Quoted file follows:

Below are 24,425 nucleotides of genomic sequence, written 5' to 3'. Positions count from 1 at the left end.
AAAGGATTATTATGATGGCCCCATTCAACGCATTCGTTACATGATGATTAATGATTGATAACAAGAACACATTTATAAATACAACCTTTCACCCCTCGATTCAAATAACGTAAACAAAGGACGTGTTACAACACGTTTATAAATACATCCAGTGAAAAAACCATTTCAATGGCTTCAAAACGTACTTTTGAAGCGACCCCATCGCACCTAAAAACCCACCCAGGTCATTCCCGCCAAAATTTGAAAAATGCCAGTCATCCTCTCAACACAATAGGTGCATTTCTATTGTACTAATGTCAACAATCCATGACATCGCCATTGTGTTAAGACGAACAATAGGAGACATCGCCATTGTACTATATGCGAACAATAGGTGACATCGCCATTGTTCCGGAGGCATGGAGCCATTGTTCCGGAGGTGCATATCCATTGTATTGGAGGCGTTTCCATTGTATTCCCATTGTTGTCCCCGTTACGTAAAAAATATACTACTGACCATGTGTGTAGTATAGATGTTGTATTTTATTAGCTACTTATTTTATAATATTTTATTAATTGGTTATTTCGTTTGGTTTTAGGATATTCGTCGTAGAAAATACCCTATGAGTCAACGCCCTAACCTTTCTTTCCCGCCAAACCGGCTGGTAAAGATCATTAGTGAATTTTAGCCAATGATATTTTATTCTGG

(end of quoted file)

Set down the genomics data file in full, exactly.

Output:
Below are 24,425 nucleotides of genomic sequence, written 5' to 3'. Positions count from 1 at the left end.
AAAGGATTATTATGATGGCCCCATTCAACGCATTCGTTACATGATGATTAATGATTGATAACAAGAACACATTTATAAATACAACCTTTCACCCCTCGATTCAAATAACGTAAACAAAGGACGTGTTACAACACGTTTATAAATACATCCAGTGAAAAAACCATTTCAATGGCTTCAAAACGTACTTTTGAAGCGACCCCATCGCACCTAAAAACCCACCCAGGTCATTCCCGCCAAAATTTGAAAAATGCCAGTCATCCTCTCAACACAATAGGTGCATTTCTATTGTACTAATGTCAACAATCCATGACATCGCCATTGTGTTAAGACGAACAATAGGAGACATCGCCATTGTACTATATGCGAACAATAGGTGACATCGCCATTGTTCCGGAGGCATGGAGCCATTGTTCCGGAGGTGCATATCCATTGTATTGGAGGCGTTTCCATTGTATTCCCATTGTTGTCCCCGTTACGTAAAAAATATACTACTGACCATGTGTGTAGTATAGATGTTGTATTTTATTAGCTACTTATTTTATAATATTTTATTAATTGGTTATTTCGTTTGGTTTTAGGATATTCGTCGTAGAAAATACCCTATGAGTCAACGCCCTAACCTTTCTTTCCCGCCAAACCGGCTGGTAAAGATCATTAGTGAATTTTAGCCAATGATATTTTATTCTGG